What Is Going On With Christina Ricci's Zelda Fitzgerald Accent?

A new Amazon series will explore an iconic literary figure — one whom history has cast to the sidelines in favor of her more famous husband. Zelda Fitzgerald — wife of Great Gatsby author F. Scott Fitzgerald, but so much more than just that — is the subject of new Amazon series Z: The Beginning of Everything. Actress Christina Ricci portrays the vivacious socialite and novelist, and, in a new trailer for the series, expertly channels Zelda's slinky flapper style and scrappy attitude.

Though, one thing you might question about Ricci's performance? The voice. Here's the new trailer, which features Ricci with a unique drawl:
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Though Zelda may forever be associated with the famous social circles of Paris and New York, she grew up in Alabama, and met her future husband at a country club dance in Montgomery. Her voice is routinely presented as a roughed-up Southern Belle with a smoker's rasp. Alison Pill, who portrayed Zelda in Midnight In Paris, gave Zelda a similar voice.

While Zelda has appeared as a character in many works, including the above-mentioned Woody Allen film, Z: The Beginning of Everything places her own story front and center, as opposed to simply F. Scott's "crazy" wife. Zelda, a party girl, had a famously tumultuous relationship with her husband, and spent time in and out of mental institutions. However, her so-called "insanity" was more an illusion of the era and society in which she lived.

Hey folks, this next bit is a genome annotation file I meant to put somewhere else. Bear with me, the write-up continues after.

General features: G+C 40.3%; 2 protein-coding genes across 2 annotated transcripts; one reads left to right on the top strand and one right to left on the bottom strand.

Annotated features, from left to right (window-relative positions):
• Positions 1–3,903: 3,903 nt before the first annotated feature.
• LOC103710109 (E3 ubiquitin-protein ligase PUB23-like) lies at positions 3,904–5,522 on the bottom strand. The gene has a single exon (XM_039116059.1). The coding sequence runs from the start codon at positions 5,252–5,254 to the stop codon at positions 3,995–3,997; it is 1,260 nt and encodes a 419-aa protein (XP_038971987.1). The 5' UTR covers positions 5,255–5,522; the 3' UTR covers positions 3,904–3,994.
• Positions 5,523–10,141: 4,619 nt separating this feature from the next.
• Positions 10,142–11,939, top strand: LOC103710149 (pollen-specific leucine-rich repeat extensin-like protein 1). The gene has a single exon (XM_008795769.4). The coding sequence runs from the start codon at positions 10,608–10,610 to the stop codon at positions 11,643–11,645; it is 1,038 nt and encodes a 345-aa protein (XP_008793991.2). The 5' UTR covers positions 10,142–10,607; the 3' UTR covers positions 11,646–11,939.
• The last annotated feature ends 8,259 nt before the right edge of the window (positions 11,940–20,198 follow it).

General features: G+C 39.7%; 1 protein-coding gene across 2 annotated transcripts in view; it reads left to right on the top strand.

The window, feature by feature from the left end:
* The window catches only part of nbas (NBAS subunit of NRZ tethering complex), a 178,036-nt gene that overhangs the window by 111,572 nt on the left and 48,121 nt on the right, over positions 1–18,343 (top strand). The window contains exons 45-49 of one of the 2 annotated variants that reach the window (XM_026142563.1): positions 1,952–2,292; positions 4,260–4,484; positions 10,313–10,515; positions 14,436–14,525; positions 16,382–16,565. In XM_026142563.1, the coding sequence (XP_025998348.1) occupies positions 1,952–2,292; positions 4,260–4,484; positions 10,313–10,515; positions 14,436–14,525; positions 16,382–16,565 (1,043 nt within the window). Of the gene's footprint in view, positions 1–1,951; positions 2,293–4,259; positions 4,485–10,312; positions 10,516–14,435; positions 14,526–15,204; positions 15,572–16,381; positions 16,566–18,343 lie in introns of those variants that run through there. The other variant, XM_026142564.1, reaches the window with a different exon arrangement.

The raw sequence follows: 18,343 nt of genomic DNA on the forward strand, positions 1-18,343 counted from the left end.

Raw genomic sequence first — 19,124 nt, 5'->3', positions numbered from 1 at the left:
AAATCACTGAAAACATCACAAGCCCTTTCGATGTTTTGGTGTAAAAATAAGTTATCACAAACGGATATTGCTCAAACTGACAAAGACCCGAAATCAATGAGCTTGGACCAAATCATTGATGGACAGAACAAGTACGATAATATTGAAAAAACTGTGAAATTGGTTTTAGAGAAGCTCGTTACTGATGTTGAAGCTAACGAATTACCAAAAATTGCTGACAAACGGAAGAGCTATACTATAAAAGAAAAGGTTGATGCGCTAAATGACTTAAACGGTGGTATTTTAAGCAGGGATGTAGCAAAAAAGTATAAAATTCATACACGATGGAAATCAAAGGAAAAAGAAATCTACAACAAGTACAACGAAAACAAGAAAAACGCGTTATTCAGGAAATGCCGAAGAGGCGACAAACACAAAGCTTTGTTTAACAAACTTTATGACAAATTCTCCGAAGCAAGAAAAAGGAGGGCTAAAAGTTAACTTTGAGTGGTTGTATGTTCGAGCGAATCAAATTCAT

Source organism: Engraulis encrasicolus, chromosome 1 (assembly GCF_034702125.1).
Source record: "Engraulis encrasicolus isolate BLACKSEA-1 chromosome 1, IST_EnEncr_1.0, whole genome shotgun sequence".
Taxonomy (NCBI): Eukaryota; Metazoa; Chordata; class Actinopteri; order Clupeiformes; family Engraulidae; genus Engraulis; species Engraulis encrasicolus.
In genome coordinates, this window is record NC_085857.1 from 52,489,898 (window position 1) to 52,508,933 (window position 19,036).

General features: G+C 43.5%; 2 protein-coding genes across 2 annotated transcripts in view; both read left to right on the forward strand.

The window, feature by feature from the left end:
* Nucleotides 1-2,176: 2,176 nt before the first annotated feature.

Though history remembers F. Scott as one of the greatest novelists in American history, what it often fails to note is that the author lifted entire sections of his wife's diary for The Beautiful and the Damned. He famously wrote down her words for use in dialogue, and even lifted Daisy's line about her daughter being a "beautiful fool" from Zelda's comments about her own child. Call her a muse, sure, but more importantly, she was a talented novelist in her own right whose words were essentially stolen by her husband.
F. Scott was praised endlessly for his work — including the words that he took from his wife — and for the roaring '20s lifestyle which he and his wife kept. According to many reports, Zelda — a loud, unapologetic woman with a penchant for alcohol, parties, and jumping in fountains with her clothes on — was labeled "crazy" when F. Scott could no longer handle her. She struggled with mental health, but whether her issues were as severe as F. Scott made them have been debated. Ultimately, Zelda died in a fire in a mental institution while awaiting electroshock treatment.

Here's hoping that Zelda gets a better treatment in her new Amazon series than history's narrative provides.
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